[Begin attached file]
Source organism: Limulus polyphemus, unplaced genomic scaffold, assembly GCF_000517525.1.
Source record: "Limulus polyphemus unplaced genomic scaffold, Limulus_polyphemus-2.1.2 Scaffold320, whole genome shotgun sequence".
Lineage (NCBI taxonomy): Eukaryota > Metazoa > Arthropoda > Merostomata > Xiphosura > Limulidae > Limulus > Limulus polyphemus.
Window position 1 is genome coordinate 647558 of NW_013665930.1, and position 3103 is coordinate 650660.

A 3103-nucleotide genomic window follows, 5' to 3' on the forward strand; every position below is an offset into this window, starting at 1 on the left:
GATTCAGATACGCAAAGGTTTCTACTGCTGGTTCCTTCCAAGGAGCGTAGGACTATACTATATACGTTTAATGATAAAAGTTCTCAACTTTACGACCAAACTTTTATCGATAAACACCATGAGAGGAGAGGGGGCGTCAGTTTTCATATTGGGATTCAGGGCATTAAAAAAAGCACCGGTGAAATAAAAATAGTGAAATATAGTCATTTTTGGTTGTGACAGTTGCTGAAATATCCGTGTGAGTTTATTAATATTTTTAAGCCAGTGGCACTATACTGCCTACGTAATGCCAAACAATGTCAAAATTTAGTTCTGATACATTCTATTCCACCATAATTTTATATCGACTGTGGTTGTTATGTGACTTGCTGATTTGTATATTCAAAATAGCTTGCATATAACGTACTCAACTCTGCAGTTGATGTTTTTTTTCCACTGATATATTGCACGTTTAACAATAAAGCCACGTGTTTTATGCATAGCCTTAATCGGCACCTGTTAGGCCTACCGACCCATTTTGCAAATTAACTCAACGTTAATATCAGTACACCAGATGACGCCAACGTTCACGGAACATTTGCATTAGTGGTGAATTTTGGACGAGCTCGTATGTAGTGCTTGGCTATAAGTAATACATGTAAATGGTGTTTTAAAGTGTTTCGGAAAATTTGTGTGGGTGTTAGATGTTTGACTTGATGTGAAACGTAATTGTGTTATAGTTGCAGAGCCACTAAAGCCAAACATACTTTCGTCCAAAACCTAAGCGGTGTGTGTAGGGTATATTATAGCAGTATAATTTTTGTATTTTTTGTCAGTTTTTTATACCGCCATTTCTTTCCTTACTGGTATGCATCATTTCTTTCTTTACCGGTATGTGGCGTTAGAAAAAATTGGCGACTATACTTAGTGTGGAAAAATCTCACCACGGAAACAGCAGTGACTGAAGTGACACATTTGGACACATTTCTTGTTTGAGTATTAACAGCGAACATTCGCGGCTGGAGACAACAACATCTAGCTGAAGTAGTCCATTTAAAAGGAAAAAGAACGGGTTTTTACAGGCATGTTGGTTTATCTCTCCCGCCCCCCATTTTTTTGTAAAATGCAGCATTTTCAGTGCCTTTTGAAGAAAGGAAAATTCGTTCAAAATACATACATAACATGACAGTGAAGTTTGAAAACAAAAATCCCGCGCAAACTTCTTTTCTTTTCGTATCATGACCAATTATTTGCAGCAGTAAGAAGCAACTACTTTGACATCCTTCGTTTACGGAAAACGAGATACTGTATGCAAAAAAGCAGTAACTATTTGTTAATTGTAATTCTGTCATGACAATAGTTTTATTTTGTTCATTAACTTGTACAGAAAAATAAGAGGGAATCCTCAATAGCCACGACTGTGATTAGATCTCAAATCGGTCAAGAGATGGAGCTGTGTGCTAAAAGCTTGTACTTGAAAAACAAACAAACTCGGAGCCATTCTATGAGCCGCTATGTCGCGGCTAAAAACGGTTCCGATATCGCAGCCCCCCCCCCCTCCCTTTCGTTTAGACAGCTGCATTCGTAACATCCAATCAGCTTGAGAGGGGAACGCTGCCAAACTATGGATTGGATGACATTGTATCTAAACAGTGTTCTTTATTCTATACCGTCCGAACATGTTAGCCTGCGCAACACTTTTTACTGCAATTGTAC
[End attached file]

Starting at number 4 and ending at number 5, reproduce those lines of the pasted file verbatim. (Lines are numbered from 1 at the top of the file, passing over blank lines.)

Window position 1 is genome coordinate 647558 of NW_013665930.1, and position 3103 is coordinate 650660.

A 3103-nucleotide genomic window follows, 5' to 3' on the forward strand; every position below is an offset into this window, starting at 1 on the left: